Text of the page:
Players openly reminisced for the days of the asphalt-hard turf that struck fear into opponents.

"The old stuff was hard and crappy," said one Eagle as he warmed up, "but at least it was crappy everywhere. "

The league will announce its plans today on whether the game will be played, but Eagles officials last night said they doubted it would; it's only an exhibition, for one, and both teams play too many games in too few days.

Cancellation would cost the team between $5 million and $10 million in lost revenue, said perturbed team president Joe Banner. The Eagles hope to announce the decision on how to refund tickets by the end of business today.

Bob Allison, the executive vice president of Southwest Recreation Industries, which manufactures NeXturf, contended that the game could be played on the surface. So did Mike DiMuzio, the Phillies' director of stadium operations, who oversaw the conversion. So did several city officials, including Joe Martz, the city managing director.

The Phillies are in charge of smoothing the dirt on the cutout sites; NeXturf is in charge of laying the turf; and the city is in charge of painting the lines, which was not done until just before game time.

Those entities contended that the field was playable. The players, coaches and the NFL disagreed.

"This is an embarrassment for our city, for our franchise, that we, as players, have to be put in these kinds of conditions," said cornerback Troy Vincent, an Eagle since 1996. "It was just way too risky for us as players to be playing on that surface. "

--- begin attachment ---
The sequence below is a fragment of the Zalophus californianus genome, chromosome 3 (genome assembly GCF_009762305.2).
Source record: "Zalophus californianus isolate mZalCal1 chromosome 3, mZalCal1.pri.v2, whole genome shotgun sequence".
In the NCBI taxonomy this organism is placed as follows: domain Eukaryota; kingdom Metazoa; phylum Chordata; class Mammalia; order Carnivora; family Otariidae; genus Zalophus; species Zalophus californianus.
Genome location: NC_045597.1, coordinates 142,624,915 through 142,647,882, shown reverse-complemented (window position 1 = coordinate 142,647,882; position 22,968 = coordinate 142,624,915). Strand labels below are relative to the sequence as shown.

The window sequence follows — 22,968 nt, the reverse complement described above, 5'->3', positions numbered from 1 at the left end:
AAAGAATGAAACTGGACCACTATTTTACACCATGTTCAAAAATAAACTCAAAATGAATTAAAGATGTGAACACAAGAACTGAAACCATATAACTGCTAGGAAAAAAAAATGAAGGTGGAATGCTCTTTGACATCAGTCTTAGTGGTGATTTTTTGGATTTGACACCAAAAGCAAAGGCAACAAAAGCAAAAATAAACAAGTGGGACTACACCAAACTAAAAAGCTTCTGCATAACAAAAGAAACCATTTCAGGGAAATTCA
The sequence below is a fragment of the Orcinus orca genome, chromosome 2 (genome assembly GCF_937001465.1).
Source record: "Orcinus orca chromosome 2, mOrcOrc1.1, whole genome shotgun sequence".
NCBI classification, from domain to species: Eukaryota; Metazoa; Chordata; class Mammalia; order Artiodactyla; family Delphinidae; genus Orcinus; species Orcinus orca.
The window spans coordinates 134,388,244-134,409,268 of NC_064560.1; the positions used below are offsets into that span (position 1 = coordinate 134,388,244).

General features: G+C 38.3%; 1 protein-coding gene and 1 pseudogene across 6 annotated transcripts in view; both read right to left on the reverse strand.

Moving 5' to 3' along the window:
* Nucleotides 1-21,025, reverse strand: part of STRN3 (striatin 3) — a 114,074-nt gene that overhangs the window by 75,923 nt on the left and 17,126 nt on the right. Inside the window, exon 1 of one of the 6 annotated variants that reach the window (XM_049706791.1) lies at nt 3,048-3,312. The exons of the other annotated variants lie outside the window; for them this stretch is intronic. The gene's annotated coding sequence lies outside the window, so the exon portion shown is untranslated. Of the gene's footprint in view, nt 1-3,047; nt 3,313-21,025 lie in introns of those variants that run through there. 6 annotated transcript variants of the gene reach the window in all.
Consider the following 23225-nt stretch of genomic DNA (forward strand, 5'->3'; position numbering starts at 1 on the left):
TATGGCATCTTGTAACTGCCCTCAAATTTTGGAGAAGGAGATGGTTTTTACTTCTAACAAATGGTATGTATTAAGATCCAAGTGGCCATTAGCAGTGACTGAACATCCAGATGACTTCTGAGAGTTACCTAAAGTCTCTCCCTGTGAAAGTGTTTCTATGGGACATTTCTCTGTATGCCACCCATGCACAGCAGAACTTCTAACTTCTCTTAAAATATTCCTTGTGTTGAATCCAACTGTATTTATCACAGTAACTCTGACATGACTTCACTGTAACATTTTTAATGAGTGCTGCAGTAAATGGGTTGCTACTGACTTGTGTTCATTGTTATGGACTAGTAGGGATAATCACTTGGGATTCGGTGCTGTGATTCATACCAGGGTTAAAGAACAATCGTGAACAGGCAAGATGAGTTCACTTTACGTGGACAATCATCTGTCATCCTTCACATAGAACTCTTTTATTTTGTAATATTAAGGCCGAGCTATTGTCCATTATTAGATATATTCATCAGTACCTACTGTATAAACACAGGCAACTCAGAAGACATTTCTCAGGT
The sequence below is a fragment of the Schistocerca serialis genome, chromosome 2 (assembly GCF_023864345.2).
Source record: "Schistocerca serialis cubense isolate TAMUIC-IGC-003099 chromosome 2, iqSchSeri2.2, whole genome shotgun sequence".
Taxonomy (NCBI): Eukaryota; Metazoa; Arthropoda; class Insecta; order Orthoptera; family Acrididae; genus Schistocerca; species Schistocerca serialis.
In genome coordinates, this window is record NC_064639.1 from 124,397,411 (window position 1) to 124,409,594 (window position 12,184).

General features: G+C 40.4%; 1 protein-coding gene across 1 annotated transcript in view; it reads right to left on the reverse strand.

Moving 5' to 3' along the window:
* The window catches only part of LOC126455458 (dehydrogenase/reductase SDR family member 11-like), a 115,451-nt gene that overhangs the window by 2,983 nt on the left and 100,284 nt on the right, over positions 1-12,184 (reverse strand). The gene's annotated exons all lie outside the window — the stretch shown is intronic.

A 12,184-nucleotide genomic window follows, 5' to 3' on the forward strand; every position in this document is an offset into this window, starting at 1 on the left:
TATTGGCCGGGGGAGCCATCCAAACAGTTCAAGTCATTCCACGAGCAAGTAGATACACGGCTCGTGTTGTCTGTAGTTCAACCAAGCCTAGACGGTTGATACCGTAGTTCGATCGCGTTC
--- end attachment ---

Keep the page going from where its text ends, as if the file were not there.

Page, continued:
How could this happen? How could a situation be so ineptly handled?

Nobody's saying . . . for sure. But certainly, as Eagles coach Andy Reid determined, "Somebody didn't do their job. "
Here's how, according to several concerned parties, the grass disaster came to pass:

Sunday night, Monday morning, Monday afternoon: The NFL contacts the city, which owns the stadium, to voice concerns that the first-ever conversion of NeXturf from baseball to football was going badly. The city responds that the field will be fine by game time.

Monday afternoon: Despite the history of bad episodes, no one from the Eagles inspects the field.

Monday, 5:30 p.m.: Players arrive at the Vet for their first gander at the new stuff. They remark that the area around the cutouts is inconsistent underfoot and that the seams where the cutouts meet the regular turf are, like the old AstroTurf, raised and dangerous. (The same company makes both AstroTurf and NeXturf.)